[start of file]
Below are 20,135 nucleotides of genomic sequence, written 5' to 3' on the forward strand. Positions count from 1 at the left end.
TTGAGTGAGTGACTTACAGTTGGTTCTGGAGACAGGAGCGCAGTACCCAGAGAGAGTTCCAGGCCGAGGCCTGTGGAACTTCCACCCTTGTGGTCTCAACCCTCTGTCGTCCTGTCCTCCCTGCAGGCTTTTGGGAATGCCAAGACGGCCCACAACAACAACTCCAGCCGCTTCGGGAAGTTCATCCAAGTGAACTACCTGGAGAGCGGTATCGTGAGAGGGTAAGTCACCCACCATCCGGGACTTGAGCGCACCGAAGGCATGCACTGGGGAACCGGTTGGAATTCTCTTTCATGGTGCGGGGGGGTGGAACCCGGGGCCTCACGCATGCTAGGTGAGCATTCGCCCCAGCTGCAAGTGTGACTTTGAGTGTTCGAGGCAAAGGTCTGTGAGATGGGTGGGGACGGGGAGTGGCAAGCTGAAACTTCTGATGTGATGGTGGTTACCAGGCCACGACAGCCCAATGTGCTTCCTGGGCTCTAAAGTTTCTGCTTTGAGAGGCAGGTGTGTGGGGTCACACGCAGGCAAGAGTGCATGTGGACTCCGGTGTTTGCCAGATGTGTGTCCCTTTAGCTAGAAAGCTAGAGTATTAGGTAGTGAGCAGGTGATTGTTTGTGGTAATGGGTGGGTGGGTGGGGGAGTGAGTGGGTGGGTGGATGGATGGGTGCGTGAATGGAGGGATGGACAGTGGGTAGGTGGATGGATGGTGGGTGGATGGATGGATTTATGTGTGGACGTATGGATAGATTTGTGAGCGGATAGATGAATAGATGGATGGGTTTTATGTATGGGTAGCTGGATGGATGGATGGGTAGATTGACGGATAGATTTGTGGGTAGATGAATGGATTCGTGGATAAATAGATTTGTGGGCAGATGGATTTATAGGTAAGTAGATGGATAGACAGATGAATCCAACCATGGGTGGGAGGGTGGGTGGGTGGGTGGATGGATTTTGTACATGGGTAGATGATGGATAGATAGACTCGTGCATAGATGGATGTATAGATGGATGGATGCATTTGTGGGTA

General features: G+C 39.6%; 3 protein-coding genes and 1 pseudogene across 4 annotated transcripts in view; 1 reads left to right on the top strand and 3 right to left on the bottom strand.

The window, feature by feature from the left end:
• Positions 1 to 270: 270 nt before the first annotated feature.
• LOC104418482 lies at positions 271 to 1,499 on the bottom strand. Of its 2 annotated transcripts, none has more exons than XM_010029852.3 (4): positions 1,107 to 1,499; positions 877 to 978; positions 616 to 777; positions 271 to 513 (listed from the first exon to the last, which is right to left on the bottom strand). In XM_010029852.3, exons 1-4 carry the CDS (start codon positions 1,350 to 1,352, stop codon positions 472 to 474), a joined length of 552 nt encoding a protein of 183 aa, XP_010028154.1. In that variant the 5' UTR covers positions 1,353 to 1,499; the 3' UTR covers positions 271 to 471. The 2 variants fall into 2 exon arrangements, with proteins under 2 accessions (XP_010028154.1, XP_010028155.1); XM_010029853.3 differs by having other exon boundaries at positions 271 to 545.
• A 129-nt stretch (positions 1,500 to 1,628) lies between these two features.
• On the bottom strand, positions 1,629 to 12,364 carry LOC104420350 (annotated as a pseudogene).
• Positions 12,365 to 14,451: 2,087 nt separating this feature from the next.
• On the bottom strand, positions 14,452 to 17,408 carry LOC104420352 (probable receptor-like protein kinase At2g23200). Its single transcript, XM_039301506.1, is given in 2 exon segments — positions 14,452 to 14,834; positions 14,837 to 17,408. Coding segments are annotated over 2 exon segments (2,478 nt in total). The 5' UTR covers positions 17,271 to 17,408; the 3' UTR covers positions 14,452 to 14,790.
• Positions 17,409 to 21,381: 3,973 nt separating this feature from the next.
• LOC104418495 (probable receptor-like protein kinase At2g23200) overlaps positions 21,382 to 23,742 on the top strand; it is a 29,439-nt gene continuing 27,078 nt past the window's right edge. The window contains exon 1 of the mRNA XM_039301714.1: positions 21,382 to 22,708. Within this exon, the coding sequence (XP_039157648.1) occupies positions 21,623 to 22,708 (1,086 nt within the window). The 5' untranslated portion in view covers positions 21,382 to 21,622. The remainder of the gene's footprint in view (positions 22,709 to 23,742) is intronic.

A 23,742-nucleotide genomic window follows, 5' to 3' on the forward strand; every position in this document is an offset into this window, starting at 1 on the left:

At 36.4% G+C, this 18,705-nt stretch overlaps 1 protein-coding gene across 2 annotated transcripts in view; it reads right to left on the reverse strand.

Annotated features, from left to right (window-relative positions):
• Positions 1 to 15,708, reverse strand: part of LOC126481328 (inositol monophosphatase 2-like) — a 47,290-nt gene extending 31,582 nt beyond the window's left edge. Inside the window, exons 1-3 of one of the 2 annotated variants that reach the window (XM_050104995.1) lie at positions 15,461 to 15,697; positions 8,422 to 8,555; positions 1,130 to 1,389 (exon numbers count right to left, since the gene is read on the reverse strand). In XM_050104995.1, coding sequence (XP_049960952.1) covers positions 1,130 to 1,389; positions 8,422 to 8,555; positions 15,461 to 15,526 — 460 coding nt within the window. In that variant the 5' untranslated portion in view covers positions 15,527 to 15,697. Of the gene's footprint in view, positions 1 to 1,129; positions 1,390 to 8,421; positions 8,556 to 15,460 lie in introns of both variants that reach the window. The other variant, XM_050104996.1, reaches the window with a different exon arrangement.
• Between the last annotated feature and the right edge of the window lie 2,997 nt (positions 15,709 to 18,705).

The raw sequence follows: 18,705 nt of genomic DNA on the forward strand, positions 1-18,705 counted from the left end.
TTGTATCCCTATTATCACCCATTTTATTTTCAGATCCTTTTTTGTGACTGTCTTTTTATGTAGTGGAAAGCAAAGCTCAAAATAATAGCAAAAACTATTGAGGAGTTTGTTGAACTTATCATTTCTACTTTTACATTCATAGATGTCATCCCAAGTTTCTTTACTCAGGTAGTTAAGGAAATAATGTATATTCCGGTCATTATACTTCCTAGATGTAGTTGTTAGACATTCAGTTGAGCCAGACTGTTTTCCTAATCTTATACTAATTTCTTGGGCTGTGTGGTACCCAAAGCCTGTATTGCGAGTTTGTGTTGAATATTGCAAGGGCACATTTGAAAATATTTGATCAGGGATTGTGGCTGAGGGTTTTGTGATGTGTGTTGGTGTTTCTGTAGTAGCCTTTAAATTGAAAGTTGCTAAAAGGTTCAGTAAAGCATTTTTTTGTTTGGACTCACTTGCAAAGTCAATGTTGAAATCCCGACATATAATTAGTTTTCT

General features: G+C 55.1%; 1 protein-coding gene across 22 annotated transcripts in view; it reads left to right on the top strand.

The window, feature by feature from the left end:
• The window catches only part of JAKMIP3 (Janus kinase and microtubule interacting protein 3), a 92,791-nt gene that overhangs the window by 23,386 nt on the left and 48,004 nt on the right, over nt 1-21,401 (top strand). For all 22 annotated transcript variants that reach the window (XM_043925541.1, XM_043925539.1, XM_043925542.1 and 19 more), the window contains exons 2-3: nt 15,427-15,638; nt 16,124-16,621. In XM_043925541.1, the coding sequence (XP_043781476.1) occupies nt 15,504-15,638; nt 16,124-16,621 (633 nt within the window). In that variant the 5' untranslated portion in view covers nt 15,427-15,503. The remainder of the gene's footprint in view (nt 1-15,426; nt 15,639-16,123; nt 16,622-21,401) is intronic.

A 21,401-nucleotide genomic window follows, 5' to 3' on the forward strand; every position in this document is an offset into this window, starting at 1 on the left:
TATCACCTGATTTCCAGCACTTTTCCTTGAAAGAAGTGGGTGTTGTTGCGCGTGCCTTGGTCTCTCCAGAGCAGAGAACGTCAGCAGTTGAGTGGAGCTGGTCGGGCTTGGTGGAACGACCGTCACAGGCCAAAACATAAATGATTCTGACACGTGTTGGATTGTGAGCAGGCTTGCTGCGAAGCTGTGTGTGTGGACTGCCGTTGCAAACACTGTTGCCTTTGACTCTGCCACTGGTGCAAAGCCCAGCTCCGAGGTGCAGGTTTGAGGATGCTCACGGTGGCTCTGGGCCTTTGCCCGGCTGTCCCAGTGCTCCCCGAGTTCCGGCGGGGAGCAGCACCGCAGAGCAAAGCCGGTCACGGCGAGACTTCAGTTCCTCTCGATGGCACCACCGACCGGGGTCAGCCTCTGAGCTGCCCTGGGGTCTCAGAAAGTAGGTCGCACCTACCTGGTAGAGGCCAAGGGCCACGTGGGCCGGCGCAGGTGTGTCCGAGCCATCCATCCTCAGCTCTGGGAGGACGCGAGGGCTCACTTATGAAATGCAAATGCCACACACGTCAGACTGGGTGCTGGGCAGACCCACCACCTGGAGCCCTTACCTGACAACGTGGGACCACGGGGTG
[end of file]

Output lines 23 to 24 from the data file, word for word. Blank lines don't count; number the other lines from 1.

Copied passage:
A 21,401-nucleotide genomic window follows, 5' to 3' on the forward strand; every position in this document is an offset into this window, starting at 1 on the left:
TATCACCTGATTTCCAGCACTTTTCCTTGAAAGAAGTGGGTGTTGTTGCGCGTGCCTTGGTCTCTCCAGAGCAGAGAACGTCAGCAGTTGAGTGGAGCTGGTCGGGCTTGGTGGAACGACCGTCACAGGCCAAAACATAAATGATTCTGACACGTGTTGGATTGTGAGCAGGCTTGCTGCGAAGCTGTGTGTGTGGACTGCCGTTGCAAACACTGTTGCCTTTGACTCTGCCACTGGTGCAAAGCCCAGCTCCGAGGTGCAGGTTTGAGGATGCTCACGGTGGCTCTGGGCCTTTGCCCGGCTGTCCCAGTGCTCCCCGAGTTCCGGCGGGGAGCAGCACCGCAGAGCAAAGCCGGTCACGGCGAGACTTCAGTTCCTCTCGATGGCACCACCGACCGGGGTCAGCCTCTGAGCTGCCCTGGGGTCTCAGAAAGTAGGTCGCACCTACCTGGTAGAGGCCAAGGGCCACGTGGGCCGGCGCAGGTGTGTCCGAGCCATCCATCCTCAGCTCTGGGAGGACGCGAGGGCTCACTTATGAAATGCAAATGCCACACACGTCAGACTGGGTGCTGGGCAGACCCACCACCTGGAGCCCTTACCTGACAACGTGGGACCACGGGGTG